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J Thorac Dis. 2013 Dec;5(6):E250-3. doi: 10.3978/j.issn.2072-1439.2013.12.35.

Invasive examinations in patients with suspected lung cancer: more may be too many.

Author information

1
Department of Respiratory Medicine, the First Affiliated Hospital of Nanjing Medical University, Nanjing 210029, China.
2
Department of general surgery, the First Affiliated Hospital of Nanjing Medical University, Nanjing 210029, China.
3
Department of Cardiothoracic Surgery, the First Affiliated Hospital of Nanjing Medical University, Nanjing 210029, China.
4
Department of Pathology, the First Affiliated Hospital of Nanjing Medical University, Nanjing 210029, China.
5
Department of Nuclear Medicine, the First Affiliated Hospital of Nanjing Medical University, Nanjing 210029, China.
6
Department of Geriatric Medicine, the First Affiliated Hospital of Nanjing Medical University, Nanjing 210029, China.

Abstract

The recent article entitled "Principles of biopsy in suspected lung cancer: priority still based on invasion in the era of targeted therapy?" published in Journal of Thoracic Disease by Chen et al., concluded the principles of biopsy in suspected lung cancer should be prioritized in sequence based on weight in clinical management, acquisition of tissue, invasion, efficiency and cost. We reported a patient with a 30-year history of pulmonary silicosis, had been found no evidence of tumor after receiving a series of invasive examinations. We conclude that invasive examinations should be limited in patients with suspected lung cancer who had a defined history of underlying disease. Minimal invasion with careful acquisition of the appropriate quantity and quality of tissue should be adequate.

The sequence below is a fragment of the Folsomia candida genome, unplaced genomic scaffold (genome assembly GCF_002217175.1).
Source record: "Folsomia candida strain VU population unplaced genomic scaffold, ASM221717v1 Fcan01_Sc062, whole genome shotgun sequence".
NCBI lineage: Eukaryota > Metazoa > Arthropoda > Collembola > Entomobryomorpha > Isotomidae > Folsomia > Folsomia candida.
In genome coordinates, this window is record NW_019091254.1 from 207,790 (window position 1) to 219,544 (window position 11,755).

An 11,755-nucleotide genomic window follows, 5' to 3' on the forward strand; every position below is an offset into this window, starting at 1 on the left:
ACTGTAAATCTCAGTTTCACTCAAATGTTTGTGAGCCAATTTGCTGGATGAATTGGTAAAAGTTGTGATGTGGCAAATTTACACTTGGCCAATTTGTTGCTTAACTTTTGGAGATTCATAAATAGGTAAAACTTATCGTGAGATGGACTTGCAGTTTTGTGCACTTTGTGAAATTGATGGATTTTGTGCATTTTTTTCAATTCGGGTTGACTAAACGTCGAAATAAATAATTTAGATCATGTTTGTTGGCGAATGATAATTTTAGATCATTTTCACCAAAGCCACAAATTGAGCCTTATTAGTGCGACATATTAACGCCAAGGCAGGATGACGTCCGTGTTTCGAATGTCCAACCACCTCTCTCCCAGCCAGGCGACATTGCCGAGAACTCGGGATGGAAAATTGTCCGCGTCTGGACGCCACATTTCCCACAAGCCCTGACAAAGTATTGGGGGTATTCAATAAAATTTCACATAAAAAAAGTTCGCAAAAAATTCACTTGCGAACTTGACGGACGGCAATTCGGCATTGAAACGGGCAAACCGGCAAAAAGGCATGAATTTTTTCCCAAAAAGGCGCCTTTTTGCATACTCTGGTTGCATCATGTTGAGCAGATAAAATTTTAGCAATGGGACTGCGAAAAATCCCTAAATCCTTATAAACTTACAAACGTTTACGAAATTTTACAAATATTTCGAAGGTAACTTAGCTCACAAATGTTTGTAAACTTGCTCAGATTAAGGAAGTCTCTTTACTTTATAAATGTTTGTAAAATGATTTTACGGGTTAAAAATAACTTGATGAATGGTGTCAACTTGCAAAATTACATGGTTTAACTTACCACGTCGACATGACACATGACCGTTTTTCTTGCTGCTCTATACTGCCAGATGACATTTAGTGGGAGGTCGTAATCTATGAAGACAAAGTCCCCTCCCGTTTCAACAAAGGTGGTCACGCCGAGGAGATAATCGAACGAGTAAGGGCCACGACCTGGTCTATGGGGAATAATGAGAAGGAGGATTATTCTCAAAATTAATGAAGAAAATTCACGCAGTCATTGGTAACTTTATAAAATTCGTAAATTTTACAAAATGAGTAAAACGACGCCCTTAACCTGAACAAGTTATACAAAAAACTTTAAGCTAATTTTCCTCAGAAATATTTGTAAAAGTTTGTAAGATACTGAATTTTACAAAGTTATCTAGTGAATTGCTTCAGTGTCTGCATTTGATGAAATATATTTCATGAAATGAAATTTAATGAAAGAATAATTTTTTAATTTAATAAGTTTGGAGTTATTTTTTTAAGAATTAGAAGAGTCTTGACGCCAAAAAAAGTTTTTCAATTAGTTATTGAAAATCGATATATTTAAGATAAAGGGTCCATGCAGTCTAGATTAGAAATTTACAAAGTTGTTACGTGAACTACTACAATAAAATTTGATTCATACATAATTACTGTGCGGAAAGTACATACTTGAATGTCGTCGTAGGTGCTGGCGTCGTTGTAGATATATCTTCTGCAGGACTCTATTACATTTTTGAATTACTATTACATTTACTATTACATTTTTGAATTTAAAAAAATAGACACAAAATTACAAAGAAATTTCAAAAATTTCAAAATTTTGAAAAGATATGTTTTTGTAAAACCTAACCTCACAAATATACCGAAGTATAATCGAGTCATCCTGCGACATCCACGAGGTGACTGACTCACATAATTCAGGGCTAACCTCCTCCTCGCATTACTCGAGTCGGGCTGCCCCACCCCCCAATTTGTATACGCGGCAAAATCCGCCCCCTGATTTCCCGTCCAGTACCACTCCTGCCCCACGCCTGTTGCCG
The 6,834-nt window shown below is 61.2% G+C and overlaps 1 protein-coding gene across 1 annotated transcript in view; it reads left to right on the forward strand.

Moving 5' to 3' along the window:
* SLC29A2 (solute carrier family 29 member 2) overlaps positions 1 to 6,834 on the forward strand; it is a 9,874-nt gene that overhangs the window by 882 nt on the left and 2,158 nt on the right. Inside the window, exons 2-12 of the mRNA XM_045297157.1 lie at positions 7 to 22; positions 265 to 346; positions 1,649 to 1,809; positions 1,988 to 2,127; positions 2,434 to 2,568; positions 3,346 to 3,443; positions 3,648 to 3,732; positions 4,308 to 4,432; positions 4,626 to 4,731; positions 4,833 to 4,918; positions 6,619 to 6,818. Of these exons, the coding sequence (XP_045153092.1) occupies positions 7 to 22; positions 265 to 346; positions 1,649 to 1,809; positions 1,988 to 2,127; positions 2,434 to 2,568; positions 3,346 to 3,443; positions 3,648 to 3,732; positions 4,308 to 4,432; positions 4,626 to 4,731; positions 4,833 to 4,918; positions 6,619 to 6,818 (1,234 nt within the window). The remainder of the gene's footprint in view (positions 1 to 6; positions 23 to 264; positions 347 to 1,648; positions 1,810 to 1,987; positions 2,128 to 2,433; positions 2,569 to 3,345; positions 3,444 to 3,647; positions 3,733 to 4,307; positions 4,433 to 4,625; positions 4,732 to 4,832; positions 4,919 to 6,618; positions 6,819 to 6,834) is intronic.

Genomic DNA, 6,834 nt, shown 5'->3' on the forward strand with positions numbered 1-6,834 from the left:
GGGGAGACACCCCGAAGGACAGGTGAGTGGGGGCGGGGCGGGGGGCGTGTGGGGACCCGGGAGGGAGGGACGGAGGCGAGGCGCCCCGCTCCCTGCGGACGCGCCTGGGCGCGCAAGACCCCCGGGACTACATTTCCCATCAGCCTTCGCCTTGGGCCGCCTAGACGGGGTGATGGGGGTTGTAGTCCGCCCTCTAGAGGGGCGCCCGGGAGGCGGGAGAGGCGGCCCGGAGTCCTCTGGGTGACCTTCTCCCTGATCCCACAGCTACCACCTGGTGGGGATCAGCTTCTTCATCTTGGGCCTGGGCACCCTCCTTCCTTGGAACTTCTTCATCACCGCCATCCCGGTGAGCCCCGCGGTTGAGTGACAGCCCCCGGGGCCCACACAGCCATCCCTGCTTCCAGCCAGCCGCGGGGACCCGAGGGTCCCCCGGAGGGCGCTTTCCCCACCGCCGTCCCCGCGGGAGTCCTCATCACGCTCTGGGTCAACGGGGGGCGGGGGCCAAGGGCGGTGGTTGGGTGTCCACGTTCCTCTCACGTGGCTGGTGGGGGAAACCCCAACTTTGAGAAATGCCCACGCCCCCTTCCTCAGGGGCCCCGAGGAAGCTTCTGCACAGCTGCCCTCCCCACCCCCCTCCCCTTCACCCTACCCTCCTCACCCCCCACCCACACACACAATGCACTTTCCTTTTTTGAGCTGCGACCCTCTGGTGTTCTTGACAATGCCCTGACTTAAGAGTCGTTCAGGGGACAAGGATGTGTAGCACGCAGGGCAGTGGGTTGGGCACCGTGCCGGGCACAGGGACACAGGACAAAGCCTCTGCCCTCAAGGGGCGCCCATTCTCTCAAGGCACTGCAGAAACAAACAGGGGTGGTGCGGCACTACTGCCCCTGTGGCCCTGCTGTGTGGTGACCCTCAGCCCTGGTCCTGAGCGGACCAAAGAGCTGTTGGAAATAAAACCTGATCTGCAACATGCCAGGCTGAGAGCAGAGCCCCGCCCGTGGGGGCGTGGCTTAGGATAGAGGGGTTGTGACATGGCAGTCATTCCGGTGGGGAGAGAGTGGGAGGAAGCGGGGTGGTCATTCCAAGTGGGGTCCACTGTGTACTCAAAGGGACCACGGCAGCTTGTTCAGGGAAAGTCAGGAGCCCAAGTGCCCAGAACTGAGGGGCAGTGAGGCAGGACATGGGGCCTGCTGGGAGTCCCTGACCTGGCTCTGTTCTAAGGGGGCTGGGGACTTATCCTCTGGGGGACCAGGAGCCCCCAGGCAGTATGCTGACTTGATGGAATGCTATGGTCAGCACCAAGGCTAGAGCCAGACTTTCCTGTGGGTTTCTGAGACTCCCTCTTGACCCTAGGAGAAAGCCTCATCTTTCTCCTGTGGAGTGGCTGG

KEYWORDS:

Lung cancer; biopsy; invasive examinations

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